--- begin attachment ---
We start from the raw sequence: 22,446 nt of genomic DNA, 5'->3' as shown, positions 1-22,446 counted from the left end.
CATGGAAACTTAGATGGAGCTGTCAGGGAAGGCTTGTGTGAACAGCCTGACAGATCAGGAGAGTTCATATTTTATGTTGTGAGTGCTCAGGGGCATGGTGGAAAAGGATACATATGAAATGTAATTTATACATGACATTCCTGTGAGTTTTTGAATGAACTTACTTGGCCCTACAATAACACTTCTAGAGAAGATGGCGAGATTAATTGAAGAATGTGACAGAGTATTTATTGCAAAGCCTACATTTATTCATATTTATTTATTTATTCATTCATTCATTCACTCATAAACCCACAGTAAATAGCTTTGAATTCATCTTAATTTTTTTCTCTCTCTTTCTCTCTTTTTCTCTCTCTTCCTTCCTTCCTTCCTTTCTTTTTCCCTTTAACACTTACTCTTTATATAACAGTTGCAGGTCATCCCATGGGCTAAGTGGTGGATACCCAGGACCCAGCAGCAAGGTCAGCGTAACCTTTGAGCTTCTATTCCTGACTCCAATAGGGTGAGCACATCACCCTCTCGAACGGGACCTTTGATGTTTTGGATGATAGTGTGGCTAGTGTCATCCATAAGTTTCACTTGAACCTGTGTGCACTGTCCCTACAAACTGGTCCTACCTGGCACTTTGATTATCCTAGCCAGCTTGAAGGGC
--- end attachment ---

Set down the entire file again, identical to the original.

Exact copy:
We start from the raw sequence: 22,446 nt of genomic DNA, 5'->3' as shown, positions 1-22,446 counted from the left end.
CATGGAAACTTAGATGGAGCTGTCAGGGAAGGCTTGTGTGAACAGCCTGACAGATCAGGAGAGTTCATATTTTATGTTGTGAGTGCTCAGGGGCATGGTGGAAAAGGATACATATGAAATGTAATTTATACATGACATTCCTGTGAGTTTTTGAATGAACTTACTTGGCCCTACAATAACACTTCTAGAGAAGATGGCGAGATTAATTGAAGAATGTGACAGAGTATTTATTGCAAAGCCTACATTTATTCATATTTATTTATTTATTCATTCATTCATTCACTCATAAACCCACAGTAAATAGCTTTGAATTCATCTTAATTTTTTTCTCTCTCTTTCTCTCTTTTTCTCTCTCTTCCTTCCTTCCTTCCTTTCTTTTTCCCTTTAACACTTACTCTTTATATAACAGTTGCAGGTCATCCCATGGGCTAAGTGGTGGATACCCAGGACCCAGCAGCAAGGTCAGCGTAACCTTTGAGCTTCTATTCCTGACTCCAATAGGGTGAGCACATCACCCTCTCGAACGGGACCTTTGATGTTTTGGATGATAGTGTGGCTAGTGTCATCCATAAGTTTCACTTGAACCTGTGTGCACTGTCCCTACAAACTGGTCCTACCTGGCACTTTGATTATCCTAGCCAGCTTGAAGGGC